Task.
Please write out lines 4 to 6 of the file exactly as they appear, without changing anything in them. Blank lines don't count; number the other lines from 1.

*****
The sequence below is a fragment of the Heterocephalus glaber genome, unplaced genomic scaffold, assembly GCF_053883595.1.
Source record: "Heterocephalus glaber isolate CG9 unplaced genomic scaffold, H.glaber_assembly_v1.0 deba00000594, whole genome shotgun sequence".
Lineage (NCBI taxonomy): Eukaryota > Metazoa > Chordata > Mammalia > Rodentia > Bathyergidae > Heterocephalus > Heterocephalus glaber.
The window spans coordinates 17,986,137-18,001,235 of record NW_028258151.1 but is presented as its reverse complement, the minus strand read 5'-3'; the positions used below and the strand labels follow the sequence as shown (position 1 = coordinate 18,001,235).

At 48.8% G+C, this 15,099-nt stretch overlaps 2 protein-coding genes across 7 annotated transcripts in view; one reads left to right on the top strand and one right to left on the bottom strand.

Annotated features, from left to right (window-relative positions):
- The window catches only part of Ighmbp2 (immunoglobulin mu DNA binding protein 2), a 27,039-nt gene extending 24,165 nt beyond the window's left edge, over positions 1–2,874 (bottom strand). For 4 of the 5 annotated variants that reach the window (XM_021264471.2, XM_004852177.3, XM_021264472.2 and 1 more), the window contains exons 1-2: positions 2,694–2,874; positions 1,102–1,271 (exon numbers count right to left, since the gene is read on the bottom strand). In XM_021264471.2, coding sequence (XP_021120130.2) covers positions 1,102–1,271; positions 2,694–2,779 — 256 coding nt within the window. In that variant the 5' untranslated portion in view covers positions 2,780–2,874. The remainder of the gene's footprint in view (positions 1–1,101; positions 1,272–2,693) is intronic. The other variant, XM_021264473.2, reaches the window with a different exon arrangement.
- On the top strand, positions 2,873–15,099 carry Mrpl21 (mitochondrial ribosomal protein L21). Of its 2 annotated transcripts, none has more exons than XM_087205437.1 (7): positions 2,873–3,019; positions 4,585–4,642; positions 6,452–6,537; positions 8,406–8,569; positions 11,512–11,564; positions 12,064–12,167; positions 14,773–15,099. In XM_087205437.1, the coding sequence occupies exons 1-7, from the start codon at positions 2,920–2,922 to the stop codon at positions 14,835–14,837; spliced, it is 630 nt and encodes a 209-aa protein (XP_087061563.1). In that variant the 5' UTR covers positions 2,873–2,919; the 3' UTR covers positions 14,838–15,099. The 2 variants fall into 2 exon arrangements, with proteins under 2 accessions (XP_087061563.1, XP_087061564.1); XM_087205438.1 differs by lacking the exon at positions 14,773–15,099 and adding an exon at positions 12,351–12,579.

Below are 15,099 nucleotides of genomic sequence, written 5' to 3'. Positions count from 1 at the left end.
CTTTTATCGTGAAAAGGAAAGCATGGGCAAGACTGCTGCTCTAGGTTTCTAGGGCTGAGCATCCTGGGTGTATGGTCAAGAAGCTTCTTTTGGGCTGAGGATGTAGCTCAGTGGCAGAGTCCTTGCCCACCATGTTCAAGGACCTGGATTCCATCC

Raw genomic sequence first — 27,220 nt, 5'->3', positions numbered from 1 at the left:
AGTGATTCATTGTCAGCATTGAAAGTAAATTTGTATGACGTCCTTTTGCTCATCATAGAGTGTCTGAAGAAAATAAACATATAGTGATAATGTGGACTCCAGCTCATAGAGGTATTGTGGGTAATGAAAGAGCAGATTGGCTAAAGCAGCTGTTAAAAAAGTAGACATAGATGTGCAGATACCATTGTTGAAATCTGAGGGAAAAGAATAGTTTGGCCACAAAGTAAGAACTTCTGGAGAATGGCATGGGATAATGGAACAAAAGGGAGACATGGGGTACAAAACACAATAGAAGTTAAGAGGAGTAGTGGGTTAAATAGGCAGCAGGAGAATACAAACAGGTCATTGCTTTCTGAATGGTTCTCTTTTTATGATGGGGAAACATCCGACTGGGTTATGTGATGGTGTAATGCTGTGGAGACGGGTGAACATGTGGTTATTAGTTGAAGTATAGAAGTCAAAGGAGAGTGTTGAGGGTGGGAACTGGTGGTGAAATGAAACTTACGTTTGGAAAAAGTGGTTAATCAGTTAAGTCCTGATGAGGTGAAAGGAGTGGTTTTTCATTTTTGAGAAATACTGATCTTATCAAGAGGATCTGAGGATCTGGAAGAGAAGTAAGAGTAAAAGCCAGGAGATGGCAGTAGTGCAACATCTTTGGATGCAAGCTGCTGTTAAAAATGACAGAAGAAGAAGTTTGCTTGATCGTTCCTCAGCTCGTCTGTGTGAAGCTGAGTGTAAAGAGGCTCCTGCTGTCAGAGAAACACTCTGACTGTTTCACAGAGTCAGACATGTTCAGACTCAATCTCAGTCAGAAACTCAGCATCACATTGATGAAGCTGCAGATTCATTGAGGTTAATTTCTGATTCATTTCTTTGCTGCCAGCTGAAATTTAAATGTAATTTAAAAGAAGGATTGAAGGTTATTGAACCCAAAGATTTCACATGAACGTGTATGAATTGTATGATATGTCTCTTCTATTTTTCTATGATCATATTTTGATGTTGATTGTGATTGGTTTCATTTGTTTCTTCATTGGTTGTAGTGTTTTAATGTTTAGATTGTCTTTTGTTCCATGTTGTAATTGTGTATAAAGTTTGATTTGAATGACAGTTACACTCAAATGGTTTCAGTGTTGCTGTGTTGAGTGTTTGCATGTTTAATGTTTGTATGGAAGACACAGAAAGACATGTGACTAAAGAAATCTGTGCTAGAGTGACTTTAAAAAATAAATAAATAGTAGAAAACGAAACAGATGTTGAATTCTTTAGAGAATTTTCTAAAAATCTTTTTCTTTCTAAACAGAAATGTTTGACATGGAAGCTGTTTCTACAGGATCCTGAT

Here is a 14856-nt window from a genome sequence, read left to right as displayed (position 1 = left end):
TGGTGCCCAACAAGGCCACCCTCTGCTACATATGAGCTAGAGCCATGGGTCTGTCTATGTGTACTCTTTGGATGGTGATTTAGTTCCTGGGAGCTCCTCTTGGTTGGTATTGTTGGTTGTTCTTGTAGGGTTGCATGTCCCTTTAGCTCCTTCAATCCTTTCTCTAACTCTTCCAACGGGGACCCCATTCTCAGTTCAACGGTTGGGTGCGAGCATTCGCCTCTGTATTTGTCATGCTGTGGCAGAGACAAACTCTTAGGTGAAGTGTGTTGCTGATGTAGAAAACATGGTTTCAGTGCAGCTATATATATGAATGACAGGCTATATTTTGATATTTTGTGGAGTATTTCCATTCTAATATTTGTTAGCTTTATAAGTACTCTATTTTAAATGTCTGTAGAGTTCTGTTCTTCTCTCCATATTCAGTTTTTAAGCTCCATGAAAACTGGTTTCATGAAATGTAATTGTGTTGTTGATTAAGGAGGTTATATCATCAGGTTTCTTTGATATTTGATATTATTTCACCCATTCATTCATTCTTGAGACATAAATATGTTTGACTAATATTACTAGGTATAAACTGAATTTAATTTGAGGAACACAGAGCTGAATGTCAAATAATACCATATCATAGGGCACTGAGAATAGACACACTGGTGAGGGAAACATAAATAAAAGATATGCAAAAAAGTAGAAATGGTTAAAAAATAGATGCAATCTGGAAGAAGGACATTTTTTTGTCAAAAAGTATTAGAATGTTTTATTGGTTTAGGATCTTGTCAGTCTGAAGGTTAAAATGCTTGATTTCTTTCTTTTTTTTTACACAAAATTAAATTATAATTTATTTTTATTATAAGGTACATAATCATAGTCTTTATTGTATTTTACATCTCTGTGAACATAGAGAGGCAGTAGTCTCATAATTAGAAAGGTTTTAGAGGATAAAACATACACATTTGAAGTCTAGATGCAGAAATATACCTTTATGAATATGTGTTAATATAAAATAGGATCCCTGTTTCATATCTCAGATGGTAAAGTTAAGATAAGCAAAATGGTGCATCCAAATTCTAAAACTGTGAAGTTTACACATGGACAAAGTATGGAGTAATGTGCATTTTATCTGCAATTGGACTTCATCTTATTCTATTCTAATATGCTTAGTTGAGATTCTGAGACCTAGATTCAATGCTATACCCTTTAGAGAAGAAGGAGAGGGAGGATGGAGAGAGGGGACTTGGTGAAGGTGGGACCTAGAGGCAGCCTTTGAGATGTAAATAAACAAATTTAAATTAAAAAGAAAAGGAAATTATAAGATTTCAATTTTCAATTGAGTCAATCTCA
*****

The window spans coordinates 17,986,137-18,001,235 of record NW_028258151.1 but is presented as its reverse complement, the minus strand read 5'-3'; the positions used below and the strand labels follow the sequence as shown (position 1 = coordinate 18,001,235).

At 48.8% G+C, this 15,099-nt stretch overlaps 2 protein-coding genes across 7 annotated transcripts in view; one reads left to right on the top strand and one right to left on the bottom strand.

Annotated features, from left to right (window-relative positions):